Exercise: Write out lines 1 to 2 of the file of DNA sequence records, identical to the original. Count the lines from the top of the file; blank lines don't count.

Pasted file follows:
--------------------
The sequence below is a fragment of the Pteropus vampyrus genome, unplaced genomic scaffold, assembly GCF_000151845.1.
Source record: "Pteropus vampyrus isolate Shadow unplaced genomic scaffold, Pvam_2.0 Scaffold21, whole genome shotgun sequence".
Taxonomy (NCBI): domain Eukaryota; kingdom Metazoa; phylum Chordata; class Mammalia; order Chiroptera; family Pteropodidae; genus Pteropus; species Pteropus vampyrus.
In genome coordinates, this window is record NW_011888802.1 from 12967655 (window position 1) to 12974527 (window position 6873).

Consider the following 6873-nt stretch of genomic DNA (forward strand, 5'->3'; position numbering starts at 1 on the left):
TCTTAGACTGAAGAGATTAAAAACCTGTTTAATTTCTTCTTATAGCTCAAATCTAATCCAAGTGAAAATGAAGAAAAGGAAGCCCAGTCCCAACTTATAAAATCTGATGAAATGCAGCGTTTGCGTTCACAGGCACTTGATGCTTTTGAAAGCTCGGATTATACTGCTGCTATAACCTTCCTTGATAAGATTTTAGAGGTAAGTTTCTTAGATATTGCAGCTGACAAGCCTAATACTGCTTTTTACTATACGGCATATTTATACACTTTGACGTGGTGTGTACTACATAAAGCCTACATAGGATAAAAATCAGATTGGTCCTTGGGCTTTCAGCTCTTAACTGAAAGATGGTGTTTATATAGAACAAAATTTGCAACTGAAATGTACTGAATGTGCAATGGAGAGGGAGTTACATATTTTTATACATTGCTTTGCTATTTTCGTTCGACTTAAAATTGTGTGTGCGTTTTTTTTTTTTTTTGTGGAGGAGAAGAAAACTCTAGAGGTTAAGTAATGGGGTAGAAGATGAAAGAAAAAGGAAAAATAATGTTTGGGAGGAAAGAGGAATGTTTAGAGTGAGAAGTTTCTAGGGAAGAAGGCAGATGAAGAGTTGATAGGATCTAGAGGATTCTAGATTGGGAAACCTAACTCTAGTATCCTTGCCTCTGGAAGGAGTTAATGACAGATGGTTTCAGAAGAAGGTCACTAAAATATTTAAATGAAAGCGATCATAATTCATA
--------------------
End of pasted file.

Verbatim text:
The sequence below is a fragment of the Pteropus vampyrus genome, unplaced genomic scaffold, assembly GCF_000151845.1.
Source record: "Pteropus vampyrus isolate Shadow unplaced genomic scaffold, Pvam_2.0 Scaffold21, whole genome shotgun sequence".